able to talk a fair number of Grocery store managers over the years into
letting me be (they have a tendency on letting me alone when I say
"pilgrimage") some have been insistent.
17. From Megan: My all-time favorite Lenten discipline that I've done is read the Chronicles of Narnia during the course of the season I think it's important to do something that is both challenging and enjoyable so you do not resent the season.
18. Traditionally, Christians abstained from eating meat during Lent, so consider joining millions of Christians around the world in this fast. It’s a great way to feel connected to the historical, worldwide church.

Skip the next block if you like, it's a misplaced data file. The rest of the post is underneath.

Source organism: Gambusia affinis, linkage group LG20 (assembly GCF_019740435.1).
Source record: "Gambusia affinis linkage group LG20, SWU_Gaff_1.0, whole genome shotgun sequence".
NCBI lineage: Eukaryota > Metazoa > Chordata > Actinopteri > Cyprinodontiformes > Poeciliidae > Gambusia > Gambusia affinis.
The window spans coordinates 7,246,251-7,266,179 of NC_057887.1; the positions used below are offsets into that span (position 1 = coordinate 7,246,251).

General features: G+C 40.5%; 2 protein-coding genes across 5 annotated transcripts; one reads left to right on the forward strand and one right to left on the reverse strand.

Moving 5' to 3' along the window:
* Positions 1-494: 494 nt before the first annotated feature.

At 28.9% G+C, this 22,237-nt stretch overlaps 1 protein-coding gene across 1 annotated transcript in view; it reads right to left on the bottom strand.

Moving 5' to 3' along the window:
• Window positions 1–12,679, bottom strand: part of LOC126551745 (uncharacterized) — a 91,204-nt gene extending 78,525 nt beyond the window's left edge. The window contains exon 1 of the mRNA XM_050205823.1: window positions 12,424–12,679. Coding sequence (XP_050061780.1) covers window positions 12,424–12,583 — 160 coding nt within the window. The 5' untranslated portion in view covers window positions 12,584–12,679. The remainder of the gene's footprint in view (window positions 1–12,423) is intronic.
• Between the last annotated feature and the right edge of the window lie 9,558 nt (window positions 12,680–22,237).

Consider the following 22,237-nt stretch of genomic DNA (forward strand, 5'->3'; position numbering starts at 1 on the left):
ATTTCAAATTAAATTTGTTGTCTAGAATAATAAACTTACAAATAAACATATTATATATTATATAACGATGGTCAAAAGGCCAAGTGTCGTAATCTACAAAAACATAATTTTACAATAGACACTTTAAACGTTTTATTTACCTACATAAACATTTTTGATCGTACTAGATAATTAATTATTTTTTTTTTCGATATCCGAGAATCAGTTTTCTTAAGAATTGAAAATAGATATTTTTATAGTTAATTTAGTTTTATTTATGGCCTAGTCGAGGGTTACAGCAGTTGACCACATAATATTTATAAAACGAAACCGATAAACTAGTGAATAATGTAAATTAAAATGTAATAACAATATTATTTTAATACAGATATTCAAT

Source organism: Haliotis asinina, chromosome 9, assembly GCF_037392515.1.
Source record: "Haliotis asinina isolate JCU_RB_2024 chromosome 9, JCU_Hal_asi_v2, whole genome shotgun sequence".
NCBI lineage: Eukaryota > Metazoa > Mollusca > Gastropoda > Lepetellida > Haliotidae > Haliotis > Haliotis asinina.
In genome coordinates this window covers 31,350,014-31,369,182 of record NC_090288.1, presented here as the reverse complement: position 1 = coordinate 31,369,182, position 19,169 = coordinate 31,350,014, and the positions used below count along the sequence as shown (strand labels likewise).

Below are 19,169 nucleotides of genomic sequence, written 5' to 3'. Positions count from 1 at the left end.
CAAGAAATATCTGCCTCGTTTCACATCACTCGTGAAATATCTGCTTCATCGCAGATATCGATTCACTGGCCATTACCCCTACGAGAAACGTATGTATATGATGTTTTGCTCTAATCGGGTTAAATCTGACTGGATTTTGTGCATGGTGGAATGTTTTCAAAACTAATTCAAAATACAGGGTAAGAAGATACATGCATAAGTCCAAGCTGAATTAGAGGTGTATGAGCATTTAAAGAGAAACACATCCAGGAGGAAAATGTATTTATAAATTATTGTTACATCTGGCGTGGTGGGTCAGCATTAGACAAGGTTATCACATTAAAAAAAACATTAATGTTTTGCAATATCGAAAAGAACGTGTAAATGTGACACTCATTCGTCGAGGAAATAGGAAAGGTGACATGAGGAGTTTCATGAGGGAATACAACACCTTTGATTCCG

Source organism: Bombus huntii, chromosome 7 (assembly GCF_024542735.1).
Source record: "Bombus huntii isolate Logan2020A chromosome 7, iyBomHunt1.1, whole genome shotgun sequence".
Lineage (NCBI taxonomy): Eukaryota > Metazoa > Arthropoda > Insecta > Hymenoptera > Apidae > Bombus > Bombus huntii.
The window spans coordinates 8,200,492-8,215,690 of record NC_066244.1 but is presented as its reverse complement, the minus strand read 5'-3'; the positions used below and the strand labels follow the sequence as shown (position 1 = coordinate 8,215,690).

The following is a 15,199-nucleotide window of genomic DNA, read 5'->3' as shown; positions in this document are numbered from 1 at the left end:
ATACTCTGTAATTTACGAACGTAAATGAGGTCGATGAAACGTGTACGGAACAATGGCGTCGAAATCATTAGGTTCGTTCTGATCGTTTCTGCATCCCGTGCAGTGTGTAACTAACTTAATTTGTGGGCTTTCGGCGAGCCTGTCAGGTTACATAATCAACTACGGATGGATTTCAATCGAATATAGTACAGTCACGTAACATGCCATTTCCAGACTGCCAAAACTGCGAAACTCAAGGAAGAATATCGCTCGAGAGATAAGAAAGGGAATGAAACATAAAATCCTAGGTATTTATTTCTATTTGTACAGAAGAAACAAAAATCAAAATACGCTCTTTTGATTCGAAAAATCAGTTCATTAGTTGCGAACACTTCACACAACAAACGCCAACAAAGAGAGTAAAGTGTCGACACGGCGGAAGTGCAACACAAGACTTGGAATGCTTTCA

19. Commit to memorizing a significant portion of Scripture, like the Sermon on the Mount, or Isaiah 58, or (one of my favorites) 1 John 4. One reader also suggested The Magnificat.
20. Commit to 40 days of praying for your enemies. And I don’t mean ruminating over all they have done wrong and praying that they will change, but praying that they will be blessed, that they will find health and peace and grace, that they will come to know Jesus or experience the love of Christ more fully.
5 Prayers/ Meditations
1. Psalm 51
3. "O Lord and Master of my life, grant not unto me a spirit of idleness, of discouragement, of lust for power, and of vain speaking. But bestow upon me, Thy servant, the spirit of chastity, of meekness, of patience, and of love. Yea, O Lord and King, grant that I may perceive my own transgressions, and judge not my brother, for blessed art Thou unto ages of ages. Amen." (prayer used during Great Lent in the Eastern Orthodox Church, submitted by Bryan Michael Maes)